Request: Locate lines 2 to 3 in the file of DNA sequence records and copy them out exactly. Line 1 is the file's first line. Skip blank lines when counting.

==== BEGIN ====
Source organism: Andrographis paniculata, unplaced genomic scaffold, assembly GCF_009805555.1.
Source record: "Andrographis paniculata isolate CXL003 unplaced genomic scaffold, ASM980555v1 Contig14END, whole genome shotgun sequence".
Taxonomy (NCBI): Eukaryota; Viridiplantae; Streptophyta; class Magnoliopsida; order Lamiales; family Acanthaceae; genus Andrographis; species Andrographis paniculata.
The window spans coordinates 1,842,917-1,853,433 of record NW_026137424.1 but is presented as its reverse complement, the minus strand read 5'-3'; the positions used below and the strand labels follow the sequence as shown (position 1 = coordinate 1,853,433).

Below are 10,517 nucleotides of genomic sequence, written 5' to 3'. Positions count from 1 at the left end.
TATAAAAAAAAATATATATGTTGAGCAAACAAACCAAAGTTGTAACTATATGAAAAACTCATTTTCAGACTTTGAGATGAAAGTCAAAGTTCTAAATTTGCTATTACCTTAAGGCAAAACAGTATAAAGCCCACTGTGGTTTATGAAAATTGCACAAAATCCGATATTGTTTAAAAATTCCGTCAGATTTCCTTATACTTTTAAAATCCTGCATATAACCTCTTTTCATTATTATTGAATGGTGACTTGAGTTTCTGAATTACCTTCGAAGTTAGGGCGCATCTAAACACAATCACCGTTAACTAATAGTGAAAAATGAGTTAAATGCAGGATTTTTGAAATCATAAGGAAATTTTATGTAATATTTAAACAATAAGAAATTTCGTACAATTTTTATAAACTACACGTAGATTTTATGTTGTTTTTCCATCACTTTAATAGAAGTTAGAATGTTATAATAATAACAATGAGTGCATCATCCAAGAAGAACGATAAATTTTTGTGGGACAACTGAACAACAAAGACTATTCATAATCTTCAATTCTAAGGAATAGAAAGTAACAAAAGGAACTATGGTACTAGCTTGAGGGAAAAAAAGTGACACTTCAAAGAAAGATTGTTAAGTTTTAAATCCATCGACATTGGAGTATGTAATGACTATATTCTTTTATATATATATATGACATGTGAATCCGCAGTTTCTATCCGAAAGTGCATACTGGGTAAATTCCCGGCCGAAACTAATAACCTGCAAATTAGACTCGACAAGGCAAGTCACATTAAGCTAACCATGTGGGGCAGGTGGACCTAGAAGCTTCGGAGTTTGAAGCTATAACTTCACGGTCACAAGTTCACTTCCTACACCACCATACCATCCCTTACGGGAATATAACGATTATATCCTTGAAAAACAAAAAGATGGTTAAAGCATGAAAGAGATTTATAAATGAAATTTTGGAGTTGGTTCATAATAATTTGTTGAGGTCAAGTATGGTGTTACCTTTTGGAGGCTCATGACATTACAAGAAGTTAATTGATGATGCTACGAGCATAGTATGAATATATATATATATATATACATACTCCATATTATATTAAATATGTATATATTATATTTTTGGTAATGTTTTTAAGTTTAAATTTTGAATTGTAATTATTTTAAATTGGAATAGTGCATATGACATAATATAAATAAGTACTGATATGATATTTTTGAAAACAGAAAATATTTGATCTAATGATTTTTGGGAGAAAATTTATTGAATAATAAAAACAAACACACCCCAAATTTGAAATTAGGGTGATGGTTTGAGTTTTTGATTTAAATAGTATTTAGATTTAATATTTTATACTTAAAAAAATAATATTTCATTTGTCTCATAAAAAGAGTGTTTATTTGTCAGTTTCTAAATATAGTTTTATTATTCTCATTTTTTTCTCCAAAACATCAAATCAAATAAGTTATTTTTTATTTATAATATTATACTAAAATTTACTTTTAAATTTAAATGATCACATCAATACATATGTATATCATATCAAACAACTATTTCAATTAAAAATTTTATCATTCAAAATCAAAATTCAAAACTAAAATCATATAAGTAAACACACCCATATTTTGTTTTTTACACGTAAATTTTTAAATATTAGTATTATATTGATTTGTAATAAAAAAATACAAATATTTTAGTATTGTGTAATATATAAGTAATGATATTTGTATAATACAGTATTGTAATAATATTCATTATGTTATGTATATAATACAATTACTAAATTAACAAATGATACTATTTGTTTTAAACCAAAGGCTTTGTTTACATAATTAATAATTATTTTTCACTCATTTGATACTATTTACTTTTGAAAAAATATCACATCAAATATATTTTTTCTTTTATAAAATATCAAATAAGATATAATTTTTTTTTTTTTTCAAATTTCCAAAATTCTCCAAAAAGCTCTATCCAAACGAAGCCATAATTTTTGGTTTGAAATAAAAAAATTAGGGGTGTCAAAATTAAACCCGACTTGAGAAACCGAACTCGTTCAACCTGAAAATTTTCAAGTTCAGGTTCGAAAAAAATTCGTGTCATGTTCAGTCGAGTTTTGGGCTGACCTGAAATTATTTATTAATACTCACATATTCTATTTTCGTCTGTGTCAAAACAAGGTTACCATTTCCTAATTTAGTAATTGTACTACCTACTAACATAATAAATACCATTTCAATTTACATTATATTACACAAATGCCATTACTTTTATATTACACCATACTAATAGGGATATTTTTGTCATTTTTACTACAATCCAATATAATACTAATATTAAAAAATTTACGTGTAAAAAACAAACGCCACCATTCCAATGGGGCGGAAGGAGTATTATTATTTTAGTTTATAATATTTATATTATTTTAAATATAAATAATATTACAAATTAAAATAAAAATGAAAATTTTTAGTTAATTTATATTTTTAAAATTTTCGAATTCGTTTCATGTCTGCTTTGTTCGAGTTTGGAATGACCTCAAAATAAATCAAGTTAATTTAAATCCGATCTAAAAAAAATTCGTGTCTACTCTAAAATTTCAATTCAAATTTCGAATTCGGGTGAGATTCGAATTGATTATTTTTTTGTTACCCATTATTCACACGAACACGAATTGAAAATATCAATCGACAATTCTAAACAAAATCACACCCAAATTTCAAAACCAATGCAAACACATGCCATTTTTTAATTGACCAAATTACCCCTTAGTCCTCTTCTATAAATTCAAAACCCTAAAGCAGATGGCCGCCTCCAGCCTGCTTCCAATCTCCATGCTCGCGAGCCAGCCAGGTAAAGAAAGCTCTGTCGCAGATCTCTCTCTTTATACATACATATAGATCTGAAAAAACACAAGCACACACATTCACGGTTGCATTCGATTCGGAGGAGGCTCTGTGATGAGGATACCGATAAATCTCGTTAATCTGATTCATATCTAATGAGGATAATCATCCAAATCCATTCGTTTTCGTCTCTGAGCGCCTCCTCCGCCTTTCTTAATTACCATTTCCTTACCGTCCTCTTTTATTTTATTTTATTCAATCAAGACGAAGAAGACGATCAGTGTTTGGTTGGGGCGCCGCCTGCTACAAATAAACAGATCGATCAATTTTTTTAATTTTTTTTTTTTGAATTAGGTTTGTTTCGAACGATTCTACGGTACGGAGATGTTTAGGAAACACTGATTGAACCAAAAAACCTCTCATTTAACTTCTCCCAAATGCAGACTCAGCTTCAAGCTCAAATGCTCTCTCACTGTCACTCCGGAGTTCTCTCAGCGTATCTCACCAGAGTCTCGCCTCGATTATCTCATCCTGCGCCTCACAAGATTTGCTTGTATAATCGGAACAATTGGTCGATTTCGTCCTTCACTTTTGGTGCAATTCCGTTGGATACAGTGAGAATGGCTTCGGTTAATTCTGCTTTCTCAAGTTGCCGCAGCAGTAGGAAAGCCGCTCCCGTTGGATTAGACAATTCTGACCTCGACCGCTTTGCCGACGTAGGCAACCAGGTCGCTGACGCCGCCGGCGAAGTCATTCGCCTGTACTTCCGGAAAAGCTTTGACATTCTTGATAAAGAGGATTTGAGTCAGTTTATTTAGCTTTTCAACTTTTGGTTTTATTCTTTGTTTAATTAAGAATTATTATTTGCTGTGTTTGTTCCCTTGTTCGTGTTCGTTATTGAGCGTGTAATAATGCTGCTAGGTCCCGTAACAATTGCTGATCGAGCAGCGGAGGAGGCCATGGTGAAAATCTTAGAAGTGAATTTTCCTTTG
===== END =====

Source record: "Andrographis paniculata isolate CXL003 unplaced genomic scaffold, ASM980555v1 Contig14END, whole genome shotgun sequence".
Taxonomy (NCBI): Eukaryota; Viridiplantae; Streptophyta; class Magnoliopsida; order Lamiales; family Acanthaceae; genus Andrographis; species Andrographis paniculata.